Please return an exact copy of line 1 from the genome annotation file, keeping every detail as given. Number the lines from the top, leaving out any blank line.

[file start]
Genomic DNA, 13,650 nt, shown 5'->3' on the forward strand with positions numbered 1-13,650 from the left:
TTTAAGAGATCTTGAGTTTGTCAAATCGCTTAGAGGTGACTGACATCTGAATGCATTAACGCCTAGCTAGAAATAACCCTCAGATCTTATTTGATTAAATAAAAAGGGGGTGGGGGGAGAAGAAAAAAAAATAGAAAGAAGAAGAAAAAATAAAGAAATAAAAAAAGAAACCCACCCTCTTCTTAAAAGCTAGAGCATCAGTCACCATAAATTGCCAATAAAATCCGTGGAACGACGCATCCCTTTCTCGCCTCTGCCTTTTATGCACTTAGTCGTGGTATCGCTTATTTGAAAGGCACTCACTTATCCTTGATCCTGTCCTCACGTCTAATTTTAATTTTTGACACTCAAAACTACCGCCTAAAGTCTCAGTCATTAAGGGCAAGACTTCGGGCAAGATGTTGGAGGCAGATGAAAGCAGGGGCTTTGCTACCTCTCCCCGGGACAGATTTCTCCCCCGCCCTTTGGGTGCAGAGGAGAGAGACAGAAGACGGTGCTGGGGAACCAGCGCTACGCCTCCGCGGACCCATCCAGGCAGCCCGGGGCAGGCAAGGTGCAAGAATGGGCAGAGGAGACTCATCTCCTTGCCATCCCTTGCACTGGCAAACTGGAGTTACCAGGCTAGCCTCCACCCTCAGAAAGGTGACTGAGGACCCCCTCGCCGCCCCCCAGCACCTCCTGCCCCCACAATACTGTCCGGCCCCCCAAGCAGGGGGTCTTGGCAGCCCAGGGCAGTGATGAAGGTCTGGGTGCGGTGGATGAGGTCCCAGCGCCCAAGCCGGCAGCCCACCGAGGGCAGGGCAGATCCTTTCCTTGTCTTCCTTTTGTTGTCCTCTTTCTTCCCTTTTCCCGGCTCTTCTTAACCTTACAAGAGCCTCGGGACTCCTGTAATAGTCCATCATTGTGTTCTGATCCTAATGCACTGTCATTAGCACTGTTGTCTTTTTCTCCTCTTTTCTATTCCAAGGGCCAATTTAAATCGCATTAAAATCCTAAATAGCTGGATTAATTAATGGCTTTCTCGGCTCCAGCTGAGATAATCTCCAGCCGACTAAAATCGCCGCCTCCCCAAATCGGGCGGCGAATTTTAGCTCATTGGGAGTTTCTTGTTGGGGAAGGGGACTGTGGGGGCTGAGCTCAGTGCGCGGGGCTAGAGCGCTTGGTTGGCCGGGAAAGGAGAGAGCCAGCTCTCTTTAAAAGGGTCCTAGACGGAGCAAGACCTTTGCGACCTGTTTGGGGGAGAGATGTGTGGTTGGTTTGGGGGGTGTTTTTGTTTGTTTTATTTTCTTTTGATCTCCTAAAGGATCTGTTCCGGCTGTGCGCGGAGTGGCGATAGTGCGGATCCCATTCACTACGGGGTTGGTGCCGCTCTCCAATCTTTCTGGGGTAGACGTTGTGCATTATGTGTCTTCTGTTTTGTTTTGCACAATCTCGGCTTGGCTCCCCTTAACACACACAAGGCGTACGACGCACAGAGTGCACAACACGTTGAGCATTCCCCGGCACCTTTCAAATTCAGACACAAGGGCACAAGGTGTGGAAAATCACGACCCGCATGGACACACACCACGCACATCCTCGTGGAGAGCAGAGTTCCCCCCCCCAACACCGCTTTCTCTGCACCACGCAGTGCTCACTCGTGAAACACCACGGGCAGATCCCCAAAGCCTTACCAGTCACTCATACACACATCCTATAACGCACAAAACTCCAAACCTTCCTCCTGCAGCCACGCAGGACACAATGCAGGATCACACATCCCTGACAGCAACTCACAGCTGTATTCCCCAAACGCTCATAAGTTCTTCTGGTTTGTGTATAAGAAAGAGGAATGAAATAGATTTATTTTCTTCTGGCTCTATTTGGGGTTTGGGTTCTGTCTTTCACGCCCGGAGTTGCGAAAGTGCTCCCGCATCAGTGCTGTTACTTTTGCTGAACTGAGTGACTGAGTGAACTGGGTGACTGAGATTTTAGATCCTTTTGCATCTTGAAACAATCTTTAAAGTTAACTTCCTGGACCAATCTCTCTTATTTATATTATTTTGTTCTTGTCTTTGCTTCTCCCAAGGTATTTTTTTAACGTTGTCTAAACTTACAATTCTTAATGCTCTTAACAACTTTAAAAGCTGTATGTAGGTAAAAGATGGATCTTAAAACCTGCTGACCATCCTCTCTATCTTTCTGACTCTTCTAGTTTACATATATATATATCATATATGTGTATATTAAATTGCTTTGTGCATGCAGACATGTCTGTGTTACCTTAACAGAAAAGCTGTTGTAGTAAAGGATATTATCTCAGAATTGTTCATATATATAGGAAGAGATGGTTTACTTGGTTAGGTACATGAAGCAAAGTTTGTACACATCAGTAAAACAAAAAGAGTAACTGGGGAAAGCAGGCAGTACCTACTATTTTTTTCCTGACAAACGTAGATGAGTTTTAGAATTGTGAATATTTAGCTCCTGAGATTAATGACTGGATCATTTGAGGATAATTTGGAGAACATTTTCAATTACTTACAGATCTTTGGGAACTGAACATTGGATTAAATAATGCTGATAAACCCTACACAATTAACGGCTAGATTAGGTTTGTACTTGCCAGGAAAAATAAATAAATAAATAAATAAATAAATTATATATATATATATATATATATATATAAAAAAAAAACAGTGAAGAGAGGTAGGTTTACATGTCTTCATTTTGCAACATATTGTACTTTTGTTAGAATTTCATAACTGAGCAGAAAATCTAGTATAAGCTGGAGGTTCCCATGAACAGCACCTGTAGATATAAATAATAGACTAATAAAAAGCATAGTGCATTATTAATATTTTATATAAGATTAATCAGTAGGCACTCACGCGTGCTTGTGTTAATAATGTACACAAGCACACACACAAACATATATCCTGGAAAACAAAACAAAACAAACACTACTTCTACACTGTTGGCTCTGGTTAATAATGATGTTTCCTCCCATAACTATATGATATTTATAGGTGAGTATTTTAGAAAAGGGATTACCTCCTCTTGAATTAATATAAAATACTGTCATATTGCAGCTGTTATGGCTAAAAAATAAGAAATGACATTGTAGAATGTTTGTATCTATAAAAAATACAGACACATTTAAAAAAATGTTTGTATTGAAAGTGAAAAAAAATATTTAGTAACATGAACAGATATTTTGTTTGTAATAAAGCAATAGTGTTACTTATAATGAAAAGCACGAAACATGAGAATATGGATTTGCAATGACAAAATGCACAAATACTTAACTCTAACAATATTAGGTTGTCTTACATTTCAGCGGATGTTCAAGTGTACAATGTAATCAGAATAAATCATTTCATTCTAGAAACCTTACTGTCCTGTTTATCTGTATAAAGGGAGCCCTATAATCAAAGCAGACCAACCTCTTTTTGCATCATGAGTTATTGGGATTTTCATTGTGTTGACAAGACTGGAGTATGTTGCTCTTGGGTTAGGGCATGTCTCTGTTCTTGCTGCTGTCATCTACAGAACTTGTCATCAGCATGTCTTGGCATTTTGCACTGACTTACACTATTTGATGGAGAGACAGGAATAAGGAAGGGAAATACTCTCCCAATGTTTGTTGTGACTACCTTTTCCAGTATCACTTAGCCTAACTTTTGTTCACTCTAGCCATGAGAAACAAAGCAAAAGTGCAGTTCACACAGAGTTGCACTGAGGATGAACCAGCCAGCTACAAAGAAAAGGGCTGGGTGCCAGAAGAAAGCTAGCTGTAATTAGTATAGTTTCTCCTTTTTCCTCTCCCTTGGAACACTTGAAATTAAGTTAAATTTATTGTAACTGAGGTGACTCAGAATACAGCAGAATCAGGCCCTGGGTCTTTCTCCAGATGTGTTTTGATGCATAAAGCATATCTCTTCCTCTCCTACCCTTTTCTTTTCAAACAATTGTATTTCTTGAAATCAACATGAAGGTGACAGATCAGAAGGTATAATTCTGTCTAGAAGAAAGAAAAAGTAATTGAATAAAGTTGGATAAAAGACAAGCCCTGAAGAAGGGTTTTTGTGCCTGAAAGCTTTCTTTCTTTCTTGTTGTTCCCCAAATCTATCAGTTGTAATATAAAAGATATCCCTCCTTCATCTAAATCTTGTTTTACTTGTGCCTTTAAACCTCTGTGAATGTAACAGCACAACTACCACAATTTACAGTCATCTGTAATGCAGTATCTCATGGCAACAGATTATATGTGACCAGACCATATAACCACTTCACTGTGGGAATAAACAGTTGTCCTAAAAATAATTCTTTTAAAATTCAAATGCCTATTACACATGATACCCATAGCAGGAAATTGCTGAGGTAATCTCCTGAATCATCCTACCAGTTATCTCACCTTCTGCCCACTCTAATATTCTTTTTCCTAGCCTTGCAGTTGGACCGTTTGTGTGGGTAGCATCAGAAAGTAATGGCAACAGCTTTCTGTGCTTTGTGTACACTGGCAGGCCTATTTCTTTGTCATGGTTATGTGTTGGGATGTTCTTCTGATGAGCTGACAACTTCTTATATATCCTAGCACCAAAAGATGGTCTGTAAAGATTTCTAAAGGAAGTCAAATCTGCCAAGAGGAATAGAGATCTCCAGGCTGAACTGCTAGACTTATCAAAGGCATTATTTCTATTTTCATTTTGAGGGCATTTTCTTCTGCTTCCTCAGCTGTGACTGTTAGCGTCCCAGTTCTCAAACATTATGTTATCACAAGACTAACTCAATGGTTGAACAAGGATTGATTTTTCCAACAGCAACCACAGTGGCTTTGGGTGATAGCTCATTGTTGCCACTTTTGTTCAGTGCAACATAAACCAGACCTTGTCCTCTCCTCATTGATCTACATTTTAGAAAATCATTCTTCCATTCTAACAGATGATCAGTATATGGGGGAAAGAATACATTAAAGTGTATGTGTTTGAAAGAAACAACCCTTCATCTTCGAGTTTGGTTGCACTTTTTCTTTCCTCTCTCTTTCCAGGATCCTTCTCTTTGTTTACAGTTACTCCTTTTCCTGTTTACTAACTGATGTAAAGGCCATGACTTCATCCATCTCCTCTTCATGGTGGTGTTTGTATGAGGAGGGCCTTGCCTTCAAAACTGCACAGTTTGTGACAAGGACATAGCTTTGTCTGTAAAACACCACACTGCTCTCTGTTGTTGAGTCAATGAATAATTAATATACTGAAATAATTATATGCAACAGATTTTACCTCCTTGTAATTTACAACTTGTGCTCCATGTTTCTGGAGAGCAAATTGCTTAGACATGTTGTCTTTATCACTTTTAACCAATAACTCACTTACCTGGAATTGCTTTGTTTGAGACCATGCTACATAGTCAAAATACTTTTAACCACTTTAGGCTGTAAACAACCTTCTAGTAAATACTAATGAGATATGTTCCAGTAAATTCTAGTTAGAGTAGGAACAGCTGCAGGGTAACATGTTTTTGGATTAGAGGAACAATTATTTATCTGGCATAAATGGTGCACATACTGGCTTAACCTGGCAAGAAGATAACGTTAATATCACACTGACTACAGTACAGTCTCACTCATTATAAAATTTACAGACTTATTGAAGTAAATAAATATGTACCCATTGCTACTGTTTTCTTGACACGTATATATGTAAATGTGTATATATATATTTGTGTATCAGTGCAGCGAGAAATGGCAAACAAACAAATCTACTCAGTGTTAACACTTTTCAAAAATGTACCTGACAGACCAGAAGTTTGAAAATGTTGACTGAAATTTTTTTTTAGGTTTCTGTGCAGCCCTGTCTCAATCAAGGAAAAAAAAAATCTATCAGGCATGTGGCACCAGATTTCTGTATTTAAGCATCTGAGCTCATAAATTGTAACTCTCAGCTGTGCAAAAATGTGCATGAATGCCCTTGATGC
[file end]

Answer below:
Genomic DNA, 13,650 nt, shown 5'->3' on the forward strand with positions numbered 1-13,650 from the left: